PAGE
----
3. Linebacker: The release of DeAndre Levy, a limited performer and injured the last two years, leaves Tahir Whitehead as the only linebacker on the roster with substantial starting experience as a Lion. Reuben Foster of Alabama and Haason Reddick of Temple are at the top of this class.

Zach Cunningham of Vanderbilt and Takkarist McKinley of UCLA could be in the Lions' range in the first round. Tim Williams of Alabama would be an outside possibility.

Stat to note: As a group, the Lions' linebackers did not have a sack, interception or forced fumble last year. Cunningham's athleticism makes him an attractive, and realistic, first-round candidate.

4. Wide receiver: With three legit prospects in the first round, there's a choice between size – 6-3 Corey Davis of Western Michigan and 6-4 Mike Williams of Clemson – and speed, with John Ross of Washington's Combine record of 4.22 seconds in the 40 beckoning teams that want a flyer to stretch a secondary.

Golden Tate and Marvin Jones Jr. are the only proven veteran receivers on the Lions' roster, although there's a possibility Anquan Boldin will return. If the right receiver's available – John Ross is my choice – he could be a Lion.

Stat to note: Golden Tate and Herman Moore are the only receivers in franchise history to catch 90 or more passes three straight seasons. Moore actually had 100-plus from 1995-97.

5. Secondary: There's a medium need in a year when a half dozen defensive backs could go off the board in the top 20 picks. Jamal Adams of LSU and Malik Hooker of Ohio State are the top safeties, with Jabrill Peppers of Michigan, Budda Baker of Washington and Combine star Obi Melifonwu of Connecticut in the discussion for the next tier.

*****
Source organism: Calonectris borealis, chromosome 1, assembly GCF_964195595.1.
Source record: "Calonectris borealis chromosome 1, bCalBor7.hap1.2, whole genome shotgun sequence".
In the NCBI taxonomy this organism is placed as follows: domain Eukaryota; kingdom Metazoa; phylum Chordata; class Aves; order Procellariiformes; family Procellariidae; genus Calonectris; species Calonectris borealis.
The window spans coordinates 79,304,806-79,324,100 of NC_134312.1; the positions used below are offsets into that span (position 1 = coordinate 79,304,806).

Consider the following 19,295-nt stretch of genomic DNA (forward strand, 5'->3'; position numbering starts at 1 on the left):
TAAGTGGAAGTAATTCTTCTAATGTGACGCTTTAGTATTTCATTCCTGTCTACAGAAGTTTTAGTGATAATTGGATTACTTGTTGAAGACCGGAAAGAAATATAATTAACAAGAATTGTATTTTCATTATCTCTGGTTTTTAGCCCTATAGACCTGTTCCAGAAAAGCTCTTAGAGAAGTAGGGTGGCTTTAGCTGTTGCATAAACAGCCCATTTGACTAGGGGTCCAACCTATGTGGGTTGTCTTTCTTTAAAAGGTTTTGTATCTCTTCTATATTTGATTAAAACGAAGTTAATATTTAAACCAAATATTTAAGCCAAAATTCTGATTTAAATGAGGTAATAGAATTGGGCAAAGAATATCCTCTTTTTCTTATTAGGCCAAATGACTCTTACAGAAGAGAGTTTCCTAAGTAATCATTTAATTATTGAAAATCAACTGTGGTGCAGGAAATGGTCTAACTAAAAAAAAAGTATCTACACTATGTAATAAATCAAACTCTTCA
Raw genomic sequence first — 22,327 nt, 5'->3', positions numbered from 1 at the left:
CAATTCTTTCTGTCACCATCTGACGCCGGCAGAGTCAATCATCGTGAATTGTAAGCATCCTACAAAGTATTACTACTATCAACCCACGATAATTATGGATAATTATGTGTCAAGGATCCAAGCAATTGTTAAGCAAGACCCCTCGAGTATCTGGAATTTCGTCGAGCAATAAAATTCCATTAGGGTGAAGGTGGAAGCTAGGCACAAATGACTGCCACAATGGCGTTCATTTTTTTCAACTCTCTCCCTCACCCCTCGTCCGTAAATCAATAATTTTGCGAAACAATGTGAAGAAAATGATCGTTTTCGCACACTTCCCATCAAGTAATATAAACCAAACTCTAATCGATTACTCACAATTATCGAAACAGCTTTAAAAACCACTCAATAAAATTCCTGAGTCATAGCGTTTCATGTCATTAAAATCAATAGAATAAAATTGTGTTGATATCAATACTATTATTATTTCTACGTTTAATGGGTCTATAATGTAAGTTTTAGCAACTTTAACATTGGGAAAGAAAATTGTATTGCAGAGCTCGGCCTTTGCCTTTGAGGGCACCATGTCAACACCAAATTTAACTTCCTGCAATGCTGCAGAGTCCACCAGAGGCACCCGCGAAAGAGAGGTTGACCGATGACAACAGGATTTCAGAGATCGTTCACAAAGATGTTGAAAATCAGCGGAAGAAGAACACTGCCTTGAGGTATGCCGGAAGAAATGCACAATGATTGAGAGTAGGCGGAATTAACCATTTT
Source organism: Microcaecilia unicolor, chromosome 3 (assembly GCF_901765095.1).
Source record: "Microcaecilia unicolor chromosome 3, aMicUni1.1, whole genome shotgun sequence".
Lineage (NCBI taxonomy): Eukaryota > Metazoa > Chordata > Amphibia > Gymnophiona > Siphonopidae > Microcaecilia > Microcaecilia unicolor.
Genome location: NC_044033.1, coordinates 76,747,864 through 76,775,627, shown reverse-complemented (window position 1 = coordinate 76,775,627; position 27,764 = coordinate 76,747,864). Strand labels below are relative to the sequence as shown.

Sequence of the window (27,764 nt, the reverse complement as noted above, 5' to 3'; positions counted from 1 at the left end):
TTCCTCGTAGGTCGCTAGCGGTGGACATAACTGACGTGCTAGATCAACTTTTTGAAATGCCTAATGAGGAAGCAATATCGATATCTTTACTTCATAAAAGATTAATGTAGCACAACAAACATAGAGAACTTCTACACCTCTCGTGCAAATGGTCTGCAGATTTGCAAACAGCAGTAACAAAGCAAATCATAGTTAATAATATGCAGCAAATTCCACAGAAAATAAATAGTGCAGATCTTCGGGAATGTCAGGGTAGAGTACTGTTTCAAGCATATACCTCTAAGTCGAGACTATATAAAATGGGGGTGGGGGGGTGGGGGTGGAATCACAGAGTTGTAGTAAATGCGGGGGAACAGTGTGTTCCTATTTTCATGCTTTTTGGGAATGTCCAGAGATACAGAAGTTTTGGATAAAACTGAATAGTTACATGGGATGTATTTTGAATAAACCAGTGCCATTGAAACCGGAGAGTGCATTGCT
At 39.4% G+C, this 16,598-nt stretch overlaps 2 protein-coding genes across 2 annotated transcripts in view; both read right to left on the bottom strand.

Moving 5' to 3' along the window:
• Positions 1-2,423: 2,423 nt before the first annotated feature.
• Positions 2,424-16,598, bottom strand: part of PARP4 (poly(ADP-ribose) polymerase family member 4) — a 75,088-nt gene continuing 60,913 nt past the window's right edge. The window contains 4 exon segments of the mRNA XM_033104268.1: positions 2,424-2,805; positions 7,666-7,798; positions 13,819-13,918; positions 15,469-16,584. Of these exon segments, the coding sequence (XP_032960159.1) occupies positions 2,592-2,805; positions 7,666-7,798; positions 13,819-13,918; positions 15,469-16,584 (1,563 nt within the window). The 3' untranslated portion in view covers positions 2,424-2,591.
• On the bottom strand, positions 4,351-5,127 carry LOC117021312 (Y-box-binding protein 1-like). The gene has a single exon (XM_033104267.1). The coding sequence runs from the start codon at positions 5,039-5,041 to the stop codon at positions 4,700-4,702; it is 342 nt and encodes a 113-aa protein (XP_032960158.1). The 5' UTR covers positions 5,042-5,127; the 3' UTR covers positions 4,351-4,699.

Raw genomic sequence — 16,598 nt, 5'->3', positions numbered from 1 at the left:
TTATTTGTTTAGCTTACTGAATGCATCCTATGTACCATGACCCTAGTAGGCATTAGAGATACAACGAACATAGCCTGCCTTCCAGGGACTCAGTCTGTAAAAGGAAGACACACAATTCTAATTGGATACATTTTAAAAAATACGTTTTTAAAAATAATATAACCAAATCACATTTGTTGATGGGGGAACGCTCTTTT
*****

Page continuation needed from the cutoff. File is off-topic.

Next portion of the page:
Among the cornerbacks with first-round talent are Marshon Lattimore of Ohio State, Marlon Humphrey of Alabama, Tre'Davious White of LSU, Gareon Conley of Ohio State and Quincy Wilson of Florida.

Stats to note: Lack of pass rush contributed, but the Lions gave up the highest completion rate (72.7 percent) and passer rating (106.5) last year and the second most TD passes (33).

Mock to note: Peppers was my pick for the Lions in my Mock 21 3.0.

6. Tight end: O.J. Howard of Alabama and David Njoku of Miami (Fla.) rank 1-2. Howard is the most complete tight end in the draft. Two intriguing prospects, for different reasons, are Adam Shaheen of Division II Ashland and Jake Butt of Michigan, who's coming back from a knee injured sustained in the bowl game.

Signing Darren Fells gives the Lions a blocker to go with Eric Ebron as a primary pass catcher, but Fells also might fit in more than expected as a receiver.

Stat to note: The tight ends currently on the roster combined last season for 63 receptions – 61 by Ebron, two by Cole Wick.

7. Offensive line: Not a primary need, and not a vintage group of prospects, especially compared to last year when four tackles were drafted in the top 16. The Lions got a stud in left tackle Taylor Decker at No. 16. However, it's never bad to draft a prospect for depth and development.

Stat to note: Turnover has left the Lions with guard Laken Tomlinson and center Travis Swanson as the only offensive linemen who have started for the Lions on opening day the last two years. Decker started last year. Guard T.J. Lang and tackle Rick Wagner were with Green Bay and Baltimore respectively.

8. Quarterback: The Lions can sit back and watch the scramble – and perhaps make a trade with a team desperate to move into position to take a QB as the Lions' lack of need matches absence of prospects regarded as franchise quarterbacks.

Deshaun Watson of Clemson, Mitchell Trubisky of North Carolina – with one year of starting experience -- DeShone Kizer of Notre Dame and Patrick Mahomes II of Texas Tech all could be first-round picks in some order. Brad Kaaya of Miami (Fla.) could be somebody's sleeper pick.

Stat to note: For the first time in his career, Matthew Stafford is the only QB on the Lions' offseason roster who has played in an NFL regular-season game. Rudock was active for five games last season but did not play in a game.